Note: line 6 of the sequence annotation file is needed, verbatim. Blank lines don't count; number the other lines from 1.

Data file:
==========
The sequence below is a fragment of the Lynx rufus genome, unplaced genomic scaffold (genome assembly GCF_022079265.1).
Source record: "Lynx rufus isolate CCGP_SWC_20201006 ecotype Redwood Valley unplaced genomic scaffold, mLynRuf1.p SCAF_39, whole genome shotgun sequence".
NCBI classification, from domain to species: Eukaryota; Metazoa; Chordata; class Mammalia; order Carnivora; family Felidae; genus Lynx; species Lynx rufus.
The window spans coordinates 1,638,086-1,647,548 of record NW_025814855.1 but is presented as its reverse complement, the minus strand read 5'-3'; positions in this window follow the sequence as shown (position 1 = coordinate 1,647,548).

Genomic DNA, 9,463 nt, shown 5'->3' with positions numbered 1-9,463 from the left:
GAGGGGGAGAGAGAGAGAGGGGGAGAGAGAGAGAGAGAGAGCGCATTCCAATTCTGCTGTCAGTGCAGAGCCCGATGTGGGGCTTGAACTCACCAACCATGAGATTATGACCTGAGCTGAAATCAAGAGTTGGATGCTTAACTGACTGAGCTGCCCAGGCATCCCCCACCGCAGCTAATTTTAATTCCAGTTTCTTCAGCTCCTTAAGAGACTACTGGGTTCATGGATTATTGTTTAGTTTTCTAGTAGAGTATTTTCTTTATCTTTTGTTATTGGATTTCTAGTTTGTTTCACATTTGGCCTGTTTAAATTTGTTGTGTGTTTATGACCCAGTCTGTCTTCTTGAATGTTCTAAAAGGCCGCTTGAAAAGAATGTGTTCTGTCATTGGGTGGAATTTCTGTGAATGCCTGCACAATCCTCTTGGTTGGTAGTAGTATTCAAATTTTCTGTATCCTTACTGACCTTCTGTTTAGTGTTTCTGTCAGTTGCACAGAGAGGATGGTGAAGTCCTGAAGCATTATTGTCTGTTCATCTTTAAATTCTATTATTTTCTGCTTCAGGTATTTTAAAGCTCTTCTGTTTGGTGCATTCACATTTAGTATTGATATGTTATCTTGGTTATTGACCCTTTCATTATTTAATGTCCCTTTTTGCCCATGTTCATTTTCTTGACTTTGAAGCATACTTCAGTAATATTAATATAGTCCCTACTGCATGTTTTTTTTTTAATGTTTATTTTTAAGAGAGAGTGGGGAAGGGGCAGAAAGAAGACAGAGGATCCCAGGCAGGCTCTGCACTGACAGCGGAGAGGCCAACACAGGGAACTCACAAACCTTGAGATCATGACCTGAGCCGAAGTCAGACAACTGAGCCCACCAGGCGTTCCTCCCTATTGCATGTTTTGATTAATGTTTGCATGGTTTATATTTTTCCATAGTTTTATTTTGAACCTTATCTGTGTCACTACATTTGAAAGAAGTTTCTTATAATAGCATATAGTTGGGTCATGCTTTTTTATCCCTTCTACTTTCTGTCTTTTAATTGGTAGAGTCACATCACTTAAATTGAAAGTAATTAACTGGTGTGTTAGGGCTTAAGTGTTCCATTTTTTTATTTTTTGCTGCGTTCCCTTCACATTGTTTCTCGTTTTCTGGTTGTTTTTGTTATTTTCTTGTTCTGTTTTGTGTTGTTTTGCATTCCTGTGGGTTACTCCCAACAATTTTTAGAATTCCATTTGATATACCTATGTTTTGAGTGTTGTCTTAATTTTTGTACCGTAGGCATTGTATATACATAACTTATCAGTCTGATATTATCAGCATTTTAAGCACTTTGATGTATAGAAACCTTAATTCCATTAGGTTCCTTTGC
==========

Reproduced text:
GAGGGGGAGAGAGAGAGAGGGGGAGAGAGAGAGAGAGAGAGCGCATTCCAATTCTGCTGTCAGTGCAGAGCCCGATGTGGGGCTTGAACTCACCAACCATGAGATTATGACCTGAGCTGAAATCAAGAGTTGGATGCTTAACTGACTGAGCTGCCCAGGCATCCCCCACCGCAGCTAATTTTAATTCCAGTTTCTTCAGCTCCTTAAGAGACTACTGGGTTCATGGATTATTGTTTAGTTTTCTAGTAGAGTATTTTCTTTATCTTTTGTTATTGGATTTCTAGTTTGTTTCACATTTGGCCTGTTTAAATTTGTTGTGTGTTTATGACCCAGTCTGTCTTCTTGAATGTTCTAAAAGGCCGCTTGAAAAGAATGTGTTCTGTCATTGGGTGGAATTTCTGTGAATGCCTGCACAATCCTCTTGGTTGGTAGTAGTATTCAAATTTTCTGTATCCTTACTGACCTTCTGTTTAGTGTTTCTGTCAGTTGCACAGAGAGGATGGTGAAGTCCTGAAGCATTATTGTCTGTTCATCTTTAAATTCTATTATTTTCTGCTTCAGGTATTTTAAAGCTCTTCTGTTTGGTGCATTCACATTTAGTATTGATATGTTATCTTGGTTATTGACCCTTTCATTATTTAATGTCCCTTTTTGCCCATGTTCATTTTCTTGACTTTGAAGCATACTTCAGTAATATTAATATAGTCCCTACTGCATGTTTTTTTTTTAATGTTTATTTTTAAGAGAGAGTGGGGAAGGGGCAGAAAGAAGACAGAGGATCCCAGGCAGGCTCTGCACTGACAGCGGAGAGGCCAACACAGGGAACTCACAAACCTTGAGATCATGACCTGAGCCGAAGTCAGACAACTGAGCCCACCAGGCGTTCCTCCCTATTGCATGTTTTGATTAATGTTTGCATGGTTTATATTTTTCCATAGTTTTATTTTGAACCTTATCTGTGTCACTACATTTGAAAGAAGTTTCTTATAATAGCATATAGTTGGGTCATGCTTTTTTATCCCTTCTACTTTCTGTCTTTTAATTGGTAGAGTCACATCACTTAAATTGAAAGTAATTAACTGGTGTGTTAGGGCTTAAGTGTTCCATTTTTTTATTTTTTGCTGCGTTCCCTTCACATTGTTTCTCGTTTTCTGGTTGTTTTTGTTATTTTCTTGTTCTGTTTTGTGTTGTTTTGCATTCCTGTGGGTTACTCCCAACAATTTTTAGAATTCCATTTGATATACCTATGTTTTGAGTGTTGTCTTAATTTTTGTACCGTAGGCATTGTATATACATAACTTATCAGTCTGATATTATCAGCATTTTAAGCACTTTGATGTATAGAAACCTTAATTCCATTAGGTTCCTTTGC